Mercy San Juan Medical Center follows the ALCF’s successful pilot program at El Camino Hospital in Mountain View, California. Preliminary metrics from the 2013 pilot program highlight that patient outcomes improved dramatically during the pilot stage’s first year.

  • 100 percent of pilot program patients received molecular testing
  • The time from diagnosis to treatment improved 77 percent, from a national average of 45 days down to 10 days
  • 62 percent of program patients underwent tumor board review
  • 100 percent patient satisfaction
  • 26 percent of treated patients were diagnosed at stage 2B or lower

While the understanding of lung cancer’s diagnosis and treatment has improved, additional work is still needed to advance the treatment options and survival statistics. Approximately 221,200 new lung cancer cases were diagnosed in the U.S. in 2015.

  • Lung cancer takes more lives than breast, prostate and colon cancers combined. It accounts for 27 percent of all cancer deaths and is the second leading cause of death in the U.S.
  • Lung cancer is the leading cancer killer in every ethnic group. Since 1987, it has killed more women every year than breast cancer.
  • The five-year lung cancer survival rate has changed little in nearly 40 years – from 12 percent in 1970 to 17 percent today.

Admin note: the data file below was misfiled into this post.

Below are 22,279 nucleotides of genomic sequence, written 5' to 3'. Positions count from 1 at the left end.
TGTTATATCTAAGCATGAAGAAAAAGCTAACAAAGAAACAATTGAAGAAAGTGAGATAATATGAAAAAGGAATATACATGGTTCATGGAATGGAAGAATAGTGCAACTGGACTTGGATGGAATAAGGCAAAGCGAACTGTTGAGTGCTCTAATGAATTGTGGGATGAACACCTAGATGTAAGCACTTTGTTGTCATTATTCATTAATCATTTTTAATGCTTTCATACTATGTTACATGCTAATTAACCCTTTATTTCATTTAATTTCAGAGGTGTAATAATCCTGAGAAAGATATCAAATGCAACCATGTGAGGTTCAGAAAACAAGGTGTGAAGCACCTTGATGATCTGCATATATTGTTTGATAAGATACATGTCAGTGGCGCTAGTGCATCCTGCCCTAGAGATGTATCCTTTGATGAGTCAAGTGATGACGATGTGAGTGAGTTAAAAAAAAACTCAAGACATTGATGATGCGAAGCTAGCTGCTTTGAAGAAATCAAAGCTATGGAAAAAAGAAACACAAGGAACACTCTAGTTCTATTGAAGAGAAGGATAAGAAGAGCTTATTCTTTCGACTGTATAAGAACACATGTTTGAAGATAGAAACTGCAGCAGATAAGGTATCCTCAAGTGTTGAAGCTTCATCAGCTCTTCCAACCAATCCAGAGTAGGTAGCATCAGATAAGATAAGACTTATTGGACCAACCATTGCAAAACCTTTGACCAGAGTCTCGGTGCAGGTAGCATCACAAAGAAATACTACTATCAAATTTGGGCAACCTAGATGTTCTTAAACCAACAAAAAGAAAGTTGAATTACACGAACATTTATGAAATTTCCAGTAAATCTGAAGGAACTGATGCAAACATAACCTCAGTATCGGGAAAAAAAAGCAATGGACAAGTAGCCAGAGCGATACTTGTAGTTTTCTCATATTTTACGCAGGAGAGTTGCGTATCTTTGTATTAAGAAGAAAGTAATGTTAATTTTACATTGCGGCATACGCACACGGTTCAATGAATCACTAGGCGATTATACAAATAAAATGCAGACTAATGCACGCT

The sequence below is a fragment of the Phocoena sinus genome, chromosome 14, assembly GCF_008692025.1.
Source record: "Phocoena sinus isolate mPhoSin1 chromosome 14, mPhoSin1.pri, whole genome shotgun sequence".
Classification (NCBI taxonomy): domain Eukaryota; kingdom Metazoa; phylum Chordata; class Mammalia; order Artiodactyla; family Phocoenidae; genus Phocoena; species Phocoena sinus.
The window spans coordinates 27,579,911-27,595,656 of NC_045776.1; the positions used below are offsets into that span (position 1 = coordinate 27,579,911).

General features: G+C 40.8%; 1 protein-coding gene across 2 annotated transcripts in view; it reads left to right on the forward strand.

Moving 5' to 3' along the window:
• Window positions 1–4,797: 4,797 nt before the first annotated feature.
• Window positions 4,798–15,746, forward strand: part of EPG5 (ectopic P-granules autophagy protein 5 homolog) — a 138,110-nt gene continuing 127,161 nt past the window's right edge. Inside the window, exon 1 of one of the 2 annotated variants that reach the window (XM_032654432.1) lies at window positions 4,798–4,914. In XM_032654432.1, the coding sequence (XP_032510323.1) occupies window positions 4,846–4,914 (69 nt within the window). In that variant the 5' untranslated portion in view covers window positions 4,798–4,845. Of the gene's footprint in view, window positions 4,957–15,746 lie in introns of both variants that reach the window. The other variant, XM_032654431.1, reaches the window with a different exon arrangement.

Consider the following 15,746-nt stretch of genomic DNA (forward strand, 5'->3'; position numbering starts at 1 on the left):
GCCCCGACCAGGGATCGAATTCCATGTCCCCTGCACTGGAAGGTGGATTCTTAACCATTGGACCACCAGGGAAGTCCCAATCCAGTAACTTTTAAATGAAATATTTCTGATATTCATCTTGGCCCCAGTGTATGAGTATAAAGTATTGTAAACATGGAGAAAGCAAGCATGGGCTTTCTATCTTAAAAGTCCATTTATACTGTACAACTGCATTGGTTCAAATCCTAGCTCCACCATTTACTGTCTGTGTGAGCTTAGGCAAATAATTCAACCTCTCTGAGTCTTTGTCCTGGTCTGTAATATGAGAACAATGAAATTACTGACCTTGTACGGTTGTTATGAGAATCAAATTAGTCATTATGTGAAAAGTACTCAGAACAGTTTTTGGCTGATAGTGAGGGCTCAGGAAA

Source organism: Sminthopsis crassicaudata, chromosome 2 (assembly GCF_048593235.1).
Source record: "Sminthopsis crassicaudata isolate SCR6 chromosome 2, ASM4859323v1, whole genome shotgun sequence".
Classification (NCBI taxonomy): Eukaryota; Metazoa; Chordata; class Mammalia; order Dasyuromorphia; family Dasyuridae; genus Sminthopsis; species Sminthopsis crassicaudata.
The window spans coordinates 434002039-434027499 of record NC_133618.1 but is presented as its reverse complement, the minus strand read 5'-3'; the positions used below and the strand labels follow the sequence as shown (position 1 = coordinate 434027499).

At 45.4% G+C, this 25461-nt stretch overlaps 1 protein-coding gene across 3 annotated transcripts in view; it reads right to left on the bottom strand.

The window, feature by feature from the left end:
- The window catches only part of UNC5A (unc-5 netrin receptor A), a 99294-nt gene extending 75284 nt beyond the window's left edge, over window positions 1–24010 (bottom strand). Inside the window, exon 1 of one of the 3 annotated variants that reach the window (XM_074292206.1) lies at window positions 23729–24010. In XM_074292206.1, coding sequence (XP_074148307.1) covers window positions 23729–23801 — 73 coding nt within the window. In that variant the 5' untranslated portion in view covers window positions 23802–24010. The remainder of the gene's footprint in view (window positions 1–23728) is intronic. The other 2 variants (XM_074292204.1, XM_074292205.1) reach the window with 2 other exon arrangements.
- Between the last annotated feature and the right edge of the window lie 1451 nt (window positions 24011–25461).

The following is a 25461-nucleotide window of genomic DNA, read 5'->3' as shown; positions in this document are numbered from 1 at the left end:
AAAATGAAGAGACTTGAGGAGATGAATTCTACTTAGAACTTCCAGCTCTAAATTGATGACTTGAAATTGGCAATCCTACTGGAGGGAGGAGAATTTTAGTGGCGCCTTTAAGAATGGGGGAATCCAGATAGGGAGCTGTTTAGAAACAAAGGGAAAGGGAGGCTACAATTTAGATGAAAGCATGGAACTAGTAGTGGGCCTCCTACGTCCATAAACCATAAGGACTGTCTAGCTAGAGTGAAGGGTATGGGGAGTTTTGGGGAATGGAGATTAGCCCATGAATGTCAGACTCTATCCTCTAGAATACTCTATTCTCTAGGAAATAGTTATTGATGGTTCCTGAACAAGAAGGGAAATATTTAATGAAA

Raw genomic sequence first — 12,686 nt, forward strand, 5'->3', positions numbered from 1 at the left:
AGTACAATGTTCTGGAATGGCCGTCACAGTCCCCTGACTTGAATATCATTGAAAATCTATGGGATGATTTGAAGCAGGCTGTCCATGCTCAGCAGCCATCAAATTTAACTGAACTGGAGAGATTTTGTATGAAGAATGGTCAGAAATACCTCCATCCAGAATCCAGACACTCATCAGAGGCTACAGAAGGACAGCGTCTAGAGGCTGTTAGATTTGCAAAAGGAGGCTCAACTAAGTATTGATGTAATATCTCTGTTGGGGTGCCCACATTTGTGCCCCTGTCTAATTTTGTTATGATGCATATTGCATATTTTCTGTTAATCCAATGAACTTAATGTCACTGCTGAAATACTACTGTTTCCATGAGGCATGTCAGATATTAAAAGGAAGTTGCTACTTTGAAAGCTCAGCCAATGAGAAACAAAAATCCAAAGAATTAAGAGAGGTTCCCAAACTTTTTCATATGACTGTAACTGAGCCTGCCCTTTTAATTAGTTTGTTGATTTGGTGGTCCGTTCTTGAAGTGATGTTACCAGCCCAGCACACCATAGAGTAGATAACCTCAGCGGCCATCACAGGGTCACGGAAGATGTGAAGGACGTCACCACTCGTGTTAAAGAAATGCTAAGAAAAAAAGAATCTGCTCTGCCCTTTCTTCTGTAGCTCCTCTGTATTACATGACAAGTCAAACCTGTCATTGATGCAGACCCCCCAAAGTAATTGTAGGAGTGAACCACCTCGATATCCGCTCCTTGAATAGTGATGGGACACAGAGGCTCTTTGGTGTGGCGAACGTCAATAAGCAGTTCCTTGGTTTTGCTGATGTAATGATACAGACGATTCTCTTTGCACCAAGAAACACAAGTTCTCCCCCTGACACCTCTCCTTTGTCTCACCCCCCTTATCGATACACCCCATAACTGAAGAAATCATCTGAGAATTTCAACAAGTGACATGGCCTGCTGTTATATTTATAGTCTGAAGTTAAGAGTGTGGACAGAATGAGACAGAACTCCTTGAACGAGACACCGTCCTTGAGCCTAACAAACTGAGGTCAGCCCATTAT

This staggering loss of life has gone unnoticed for too long. The ALCF’s overall mission is to change that prognosis through funding clinical research that leads to life-saving discoveries and treatments and provides critical support services and educational programs to empower patients and create hope.

“The ALCF is focused on initiatives that empower patients to take a seat at the table wherever discussions are being made about their care,” added Addario. “We are committed to improving the standard of care and believe genomic testing and targeted therapy is the future of lung cancer treatment and the pathway to increasing the survival rate for all lung cancer patients.”

About the Bonnie J. Addario Lung Cancer Foundation
The Bonnie J. Addario Lung Cancer Foundation (ALCF) is one of the largest philanthropies (patient-founded, patient-focused, and patient-driven) devoted exclusively to eradicating Lung Cancer through research, early detection, education, and treatment. The Foundation’s goal is to work with a diverse group of physicians, organizations, industry partners, individuals, patients, survivors, and their families to identify solutions, make timely and meaningful change, and turn lung cancer into a chronically managed disease by 2023. Established on March 1, 2006 as a 501c(3) non-profit organization, the ALCF received the highest rating from Charity Navigator in 2015. The organization has raised nearly $25 million for lung cancer research and related programs.

Publish date: 

Wednesday, February 10, 2016

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Lindsay Leszczynski